Graphs are all around us. They exist everywhere such as Facebook, Google, Twitter, telecommunications, biology, medicine, marketing, and the stock market. And of course, they affect a multitude of areas within computer science, including software engineering, databases, and the design of integrated circuits.
We use graphs as a way to represent data (or entities) and the connections that exist among them. Many people in the marketplace have known for some time now that data is an incredible resource.
In the business world, the upper management of many companies are realizing that they can leverage their data in order to grow their business. To help visualize their data and take action on important insights, they’re now relying on graphs to make that happen.
What’s your claim to fame in the world of graph analytics technology and visualization?
I’m one of the authors of the first book on Graph Drawing and another well-known research paper that pulls together theoretical and application-oriented research from various sources on easy-to-read graphs and charts, titled “Algorithms for Drawing Graphs: an Annotated Bibliography.” I have also coauthored nearly 200 articles, chapters, and books about the general area of graph drawing or layout, visualization, and analysis.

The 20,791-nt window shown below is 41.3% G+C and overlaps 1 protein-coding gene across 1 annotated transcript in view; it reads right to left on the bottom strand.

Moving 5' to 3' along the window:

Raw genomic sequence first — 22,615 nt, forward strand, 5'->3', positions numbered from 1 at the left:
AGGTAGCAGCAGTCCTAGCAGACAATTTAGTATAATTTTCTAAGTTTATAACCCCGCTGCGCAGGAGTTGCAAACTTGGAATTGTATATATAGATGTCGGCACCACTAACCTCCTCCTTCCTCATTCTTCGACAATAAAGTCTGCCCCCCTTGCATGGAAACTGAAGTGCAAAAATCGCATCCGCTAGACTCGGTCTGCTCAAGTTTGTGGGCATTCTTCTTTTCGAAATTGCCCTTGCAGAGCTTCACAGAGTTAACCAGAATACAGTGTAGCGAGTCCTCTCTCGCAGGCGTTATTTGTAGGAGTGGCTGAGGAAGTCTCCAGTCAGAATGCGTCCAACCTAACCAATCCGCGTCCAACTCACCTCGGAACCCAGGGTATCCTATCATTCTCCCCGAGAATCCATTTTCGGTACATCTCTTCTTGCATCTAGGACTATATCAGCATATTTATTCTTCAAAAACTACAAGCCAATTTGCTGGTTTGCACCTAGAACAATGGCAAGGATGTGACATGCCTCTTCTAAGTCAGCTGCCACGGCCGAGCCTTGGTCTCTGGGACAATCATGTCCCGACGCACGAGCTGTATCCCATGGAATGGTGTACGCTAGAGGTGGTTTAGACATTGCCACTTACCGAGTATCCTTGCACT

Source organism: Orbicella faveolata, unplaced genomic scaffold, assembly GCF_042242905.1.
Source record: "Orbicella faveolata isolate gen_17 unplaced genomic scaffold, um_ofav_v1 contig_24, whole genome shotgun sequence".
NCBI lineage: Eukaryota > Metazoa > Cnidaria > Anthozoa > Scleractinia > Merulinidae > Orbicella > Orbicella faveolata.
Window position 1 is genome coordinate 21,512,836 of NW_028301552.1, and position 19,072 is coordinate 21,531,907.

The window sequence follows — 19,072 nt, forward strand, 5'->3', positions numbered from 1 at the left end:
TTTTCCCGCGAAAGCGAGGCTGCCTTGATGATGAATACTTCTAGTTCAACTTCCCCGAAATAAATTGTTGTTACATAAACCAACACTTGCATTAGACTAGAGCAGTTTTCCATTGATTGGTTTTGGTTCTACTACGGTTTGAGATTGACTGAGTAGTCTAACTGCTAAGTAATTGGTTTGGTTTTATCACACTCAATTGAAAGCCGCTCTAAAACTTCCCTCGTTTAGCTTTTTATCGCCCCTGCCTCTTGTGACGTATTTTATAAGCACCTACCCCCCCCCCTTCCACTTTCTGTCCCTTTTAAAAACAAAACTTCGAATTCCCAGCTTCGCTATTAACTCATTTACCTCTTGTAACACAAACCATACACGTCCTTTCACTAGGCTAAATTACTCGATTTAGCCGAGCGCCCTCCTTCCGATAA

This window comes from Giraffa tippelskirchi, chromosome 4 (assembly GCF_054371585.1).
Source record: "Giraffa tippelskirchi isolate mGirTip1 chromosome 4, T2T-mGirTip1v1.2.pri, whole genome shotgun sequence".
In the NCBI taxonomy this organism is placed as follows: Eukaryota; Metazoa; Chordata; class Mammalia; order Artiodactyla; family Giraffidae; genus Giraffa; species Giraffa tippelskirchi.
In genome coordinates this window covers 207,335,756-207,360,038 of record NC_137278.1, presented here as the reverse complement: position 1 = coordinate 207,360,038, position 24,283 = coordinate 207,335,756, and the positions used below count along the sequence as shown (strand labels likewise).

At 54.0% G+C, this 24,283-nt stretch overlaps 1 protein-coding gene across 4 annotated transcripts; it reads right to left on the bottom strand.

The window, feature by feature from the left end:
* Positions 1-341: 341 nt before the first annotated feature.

In addition to writing and research, I’ve organized, chaired, and co-chaired numerous international symposiums and conferences on Graph Drawing. I am also one of the founding editors of the Journal of Graph Algorithms and Applications, and I’ve served in editorial positions of several other journals.
As of November 2017, Google Scholar shows that my scientific work has received more than 8500 citations, resulting in an h-index of 40. This score ranks my work as “outstanding” for productivity and impact in the scientific publications world.
In the past I partnered with Brendan Madden, Chief Executive, Tom Sawyer Software, to submit a proposal to the National Institute of Standards and Technology (NIST) Advanced Technology Program on graph visualization technology, which received $2 million in research funding.